Editor’s Note: What’s Up Yukon co-publisher Mark Beese recently embarked on the adventure of a lifetime—an assault on Tanzania’s fabled Mount Kilimanjaro. This is the first of three articles about his adventure.
Mambo! That’s not true Swahili. “Jambo” is the informal Swahili greeting equivalent to “hello”.
Mambo… well, that’s the colloquial greeting that most closely translates to “What’s Up?” So I guess it’s appropriate to call this series “Mambo Tanzania”?
My journey started as a quest to summit the highest mountain on the African continent, immortalized by Ernest Hemingway’s novel, The Snows of Kilimanjaro.
Based out of Moshi, Tanzania, I would use the eight-day Lemosho Trail (longer, but with more acclimation hikes to combat altitude sickness, and a higher success rate than any other route up the mountain).
While the summit was the purpose and focus of my trip, it turned out not to be the highlight. The people I met there were definitely the high point of my journey.
While the 15 others I hiked with—sharing a bond that’s only forged on a venture like this—will remain friends of mine forever, it was the people of Moshi and the surrounding villages who had the most surprising and memorable impact.
The welcoming nature of the people of Tanzania was evident from the first drive into our resort. Welcoming smiles were everywhere and a wave from inside the van would be returned with a smile.
I was most impressed by the entrepreneurial nature of the people I met. Never have I encountered a larger and more persistent (and effective) sales force than the vendors and “independent” salespeople on the streets of Moshi.
As a salesperson myself, I may be biased, but I would definitely say I was the one member of our group who most enjoyed the efforts of the street vendors and got the most attention from them
Musa was probably the hardest-working of the vendors I met. I encountered him in his “store”.
I put quotes around that because, as I gained more experience as a consumer on the streets, I learned that the salesman you’re dealing with at the stall may not actually have anything to do with that store.
More on that later.
Musa found out I wanted a hat, a “Just done it” T-shirt and a Tanzanian football jersey. However, the store didn’t have either of the shirts in my size.
I negotiated what I thought was a good price on the hat, but left without the shirts. Musa was urging me to come back, swearing he would have my shirts. Because I had negotiated a good rate on the hat, he expected me to pay his price.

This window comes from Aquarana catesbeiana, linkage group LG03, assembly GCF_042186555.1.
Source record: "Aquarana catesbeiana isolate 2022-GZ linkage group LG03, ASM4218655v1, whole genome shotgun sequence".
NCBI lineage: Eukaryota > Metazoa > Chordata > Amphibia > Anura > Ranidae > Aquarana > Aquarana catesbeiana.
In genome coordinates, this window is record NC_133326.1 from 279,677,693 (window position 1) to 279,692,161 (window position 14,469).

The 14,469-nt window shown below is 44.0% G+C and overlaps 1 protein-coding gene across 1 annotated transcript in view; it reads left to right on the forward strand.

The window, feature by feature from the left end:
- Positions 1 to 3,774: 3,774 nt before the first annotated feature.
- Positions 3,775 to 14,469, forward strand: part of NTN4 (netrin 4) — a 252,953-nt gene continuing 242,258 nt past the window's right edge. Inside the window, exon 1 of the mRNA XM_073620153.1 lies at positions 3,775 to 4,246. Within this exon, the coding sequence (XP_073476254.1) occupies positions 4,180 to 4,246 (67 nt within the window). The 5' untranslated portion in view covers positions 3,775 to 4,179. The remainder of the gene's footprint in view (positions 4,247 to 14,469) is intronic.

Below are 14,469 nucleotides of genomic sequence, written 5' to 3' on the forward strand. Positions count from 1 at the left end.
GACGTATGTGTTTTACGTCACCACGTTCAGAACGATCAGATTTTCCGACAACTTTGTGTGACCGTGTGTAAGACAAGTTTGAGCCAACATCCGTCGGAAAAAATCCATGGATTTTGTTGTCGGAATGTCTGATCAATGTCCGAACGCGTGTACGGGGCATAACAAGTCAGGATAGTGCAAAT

I made a mental note to avoid that store and find my price and size elsewhere. That wouldn’t happen.
“Victor, the best of our town-tour guides in Moshi.” Photo by Dan Belhassen
Musa found me not once, but twice more—the first time with my “Just done it” shirt, for which I had to pay “his” price.
A half-hour later, across town on the third floor of a commercial complex, I ran into Musa, holding a Tanzanian football jersey with the XXL tag I required.
(In the end, it fit my 12-year-old son, not me. Buyer Beware is an important concept on the streets of Moshi.)
Factoring in the level of effort Musa put into finding and selling me that shirt, it is likely my favourite overpayment of the entire trip.
One of my favourite experiences was running into the same three street vendors, not only in town but also across from the resort when we were leaving for the mountain.
I found myself in the midst of more than one selling scrum, which I am certain I can attribute to my good friend and travelling companion, Dan Belhassen (either that, or a chalk mark on my back).
While some may see these as intimidating confrontations, I saw great negotiating opportunities. On Day One I purchased “handmade” Mambo and Kilimanjaro wristbands, three for $10.
In the end, by working the scrums, I was buying them as low as two for $1 and an average of about $0.65 each.
My kids have a ton of them to give away, so if you see them, just ask for one.